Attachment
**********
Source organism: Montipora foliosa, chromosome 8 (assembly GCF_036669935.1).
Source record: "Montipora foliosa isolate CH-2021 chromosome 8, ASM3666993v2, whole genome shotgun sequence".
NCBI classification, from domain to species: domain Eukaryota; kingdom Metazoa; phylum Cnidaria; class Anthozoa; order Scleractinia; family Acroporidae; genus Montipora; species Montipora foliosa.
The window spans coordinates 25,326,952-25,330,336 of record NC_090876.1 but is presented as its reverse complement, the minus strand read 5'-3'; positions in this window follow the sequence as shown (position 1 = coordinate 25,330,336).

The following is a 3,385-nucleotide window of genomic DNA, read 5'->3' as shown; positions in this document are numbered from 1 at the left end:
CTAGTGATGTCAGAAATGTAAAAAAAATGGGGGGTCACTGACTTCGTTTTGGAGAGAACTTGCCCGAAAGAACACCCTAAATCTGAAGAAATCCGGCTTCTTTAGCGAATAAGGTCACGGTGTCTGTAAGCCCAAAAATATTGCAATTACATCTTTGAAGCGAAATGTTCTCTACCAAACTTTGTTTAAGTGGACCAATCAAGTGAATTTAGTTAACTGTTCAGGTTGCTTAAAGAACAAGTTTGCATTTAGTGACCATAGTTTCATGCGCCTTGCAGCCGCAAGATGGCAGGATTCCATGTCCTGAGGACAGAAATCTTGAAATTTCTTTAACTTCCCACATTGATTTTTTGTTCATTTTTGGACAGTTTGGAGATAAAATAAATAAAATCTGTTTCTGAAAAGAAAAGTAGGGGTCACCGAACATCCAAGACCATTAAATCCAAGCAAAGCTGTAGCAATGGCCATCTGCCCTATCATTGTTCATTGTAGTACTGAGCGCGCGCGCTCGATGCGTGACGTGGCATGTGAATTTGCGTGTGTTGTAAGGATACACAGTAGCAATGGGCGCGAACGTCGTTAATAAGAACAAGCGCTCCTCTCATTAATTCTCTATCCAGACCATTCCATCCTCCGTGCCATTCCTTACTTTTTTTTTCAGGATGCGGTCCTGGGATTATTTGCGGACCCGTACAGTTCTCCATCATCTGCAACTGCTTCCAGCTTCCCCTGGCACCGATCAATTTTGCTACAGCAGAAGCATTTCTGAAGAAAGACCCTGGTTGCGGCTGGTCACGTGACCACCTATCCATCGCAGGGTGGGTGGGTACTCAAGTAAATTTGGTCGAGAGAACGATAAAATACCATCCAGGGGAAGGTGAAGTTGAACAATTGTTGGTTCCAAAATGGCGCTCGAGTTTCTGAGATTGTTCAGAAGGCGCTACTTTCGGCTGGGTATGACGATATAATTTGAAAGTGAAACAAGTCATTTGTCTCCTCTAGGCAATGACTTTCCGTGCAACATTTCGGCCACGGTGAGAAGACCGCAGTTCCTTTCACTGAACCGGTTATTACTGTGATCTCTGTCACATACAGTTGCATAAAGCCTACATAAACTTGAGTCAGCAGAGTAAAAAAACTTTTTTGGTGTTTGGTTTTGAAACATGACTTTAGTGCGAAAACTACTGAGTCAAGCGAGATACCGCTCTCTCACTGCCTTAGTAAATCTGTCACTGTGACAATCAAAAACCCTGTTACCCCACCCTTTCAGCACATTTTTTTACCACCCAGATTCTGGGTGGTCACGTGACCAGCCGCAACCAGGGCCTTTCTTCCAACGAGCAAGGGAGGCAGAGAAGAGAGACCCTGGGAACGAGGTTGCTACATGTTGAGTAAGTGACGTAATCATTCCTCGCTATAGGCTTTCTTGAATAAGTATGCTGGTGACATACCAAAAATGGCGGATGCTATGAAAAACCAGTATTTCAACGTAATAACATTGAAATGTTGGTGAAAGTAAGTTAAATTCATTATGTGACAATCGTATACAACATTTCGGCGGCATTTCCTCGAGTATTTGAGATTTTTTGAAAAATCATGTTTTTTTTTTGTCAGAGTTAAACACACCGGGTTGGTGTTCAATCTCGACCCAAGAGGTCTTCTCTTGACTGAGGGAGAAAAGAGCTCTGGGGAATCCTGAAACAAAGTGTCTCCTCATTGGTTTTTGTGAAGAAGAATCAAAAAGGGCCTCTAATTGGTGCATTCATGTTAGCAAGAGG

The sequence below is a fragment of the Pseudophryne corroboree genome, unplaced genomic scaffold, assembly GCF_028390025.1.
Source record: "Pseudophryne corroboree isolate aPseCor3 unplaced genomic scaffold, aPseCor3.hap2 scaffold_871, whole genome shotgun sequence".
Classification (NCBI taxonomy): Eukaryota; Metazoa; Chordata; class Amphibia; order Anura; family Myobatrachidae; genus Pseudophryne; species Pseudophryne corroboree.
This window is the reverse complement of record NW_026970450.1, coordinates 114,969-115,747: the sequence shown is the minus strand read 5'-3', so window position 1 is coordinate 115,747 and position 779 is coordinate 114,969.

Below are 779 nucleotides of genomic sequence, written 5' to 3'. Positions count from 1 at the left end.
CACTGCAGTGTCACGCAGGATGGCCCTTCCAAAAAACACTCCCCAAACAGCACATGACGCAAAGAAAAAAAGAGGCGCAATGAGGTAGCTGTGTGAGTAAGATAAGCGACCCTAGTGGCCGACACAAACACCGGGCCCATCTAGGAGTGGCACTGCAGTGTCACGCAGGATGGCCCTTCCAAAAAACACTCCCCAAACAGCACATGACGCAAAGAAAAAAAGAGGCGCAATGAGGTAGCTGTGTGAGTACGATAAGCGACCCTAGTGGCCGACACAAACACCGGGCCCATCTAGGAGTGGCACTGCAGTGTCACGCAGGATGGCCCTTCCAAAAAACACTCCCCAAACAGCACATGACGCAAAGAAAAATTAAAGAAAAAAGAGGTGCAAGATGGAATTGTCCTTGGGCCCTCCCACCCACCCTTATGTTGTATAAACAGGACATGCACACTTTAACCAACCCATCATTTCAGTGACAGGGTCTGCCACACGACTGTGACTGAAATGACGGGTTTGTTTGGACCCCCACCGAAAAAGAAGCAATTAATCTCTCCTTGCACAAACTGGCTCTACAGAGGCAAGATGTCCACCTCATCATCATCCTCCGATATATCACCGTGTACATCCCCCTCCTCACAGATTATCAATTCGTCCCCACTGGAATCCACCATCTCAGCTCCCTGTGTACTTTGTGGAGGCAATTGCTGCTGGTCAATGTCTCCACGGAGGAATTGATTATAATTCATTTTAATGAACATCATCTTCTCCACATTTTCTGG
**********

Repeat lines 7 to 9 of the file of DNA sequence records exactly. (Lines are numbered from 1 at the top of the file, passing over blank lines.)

The sequence below is a fragment of the Pseudophryne corroboree genome, unplaced genomic scaffold, assembly GCF_028390025.1.
Source record: "Pseudophryne corroboree isolate aPseCor3 unplaced genomic scaffold, aPseCor3.hap2 scaffold_871, whole genome shotgun sequence".
Classification (NCBI taxonomy): Eukaryota; Metazoa; Chordata; class Amphibia; order Anura; family Myobatrachidae; genus Pseudophryne; species Pseudophryne corroboree.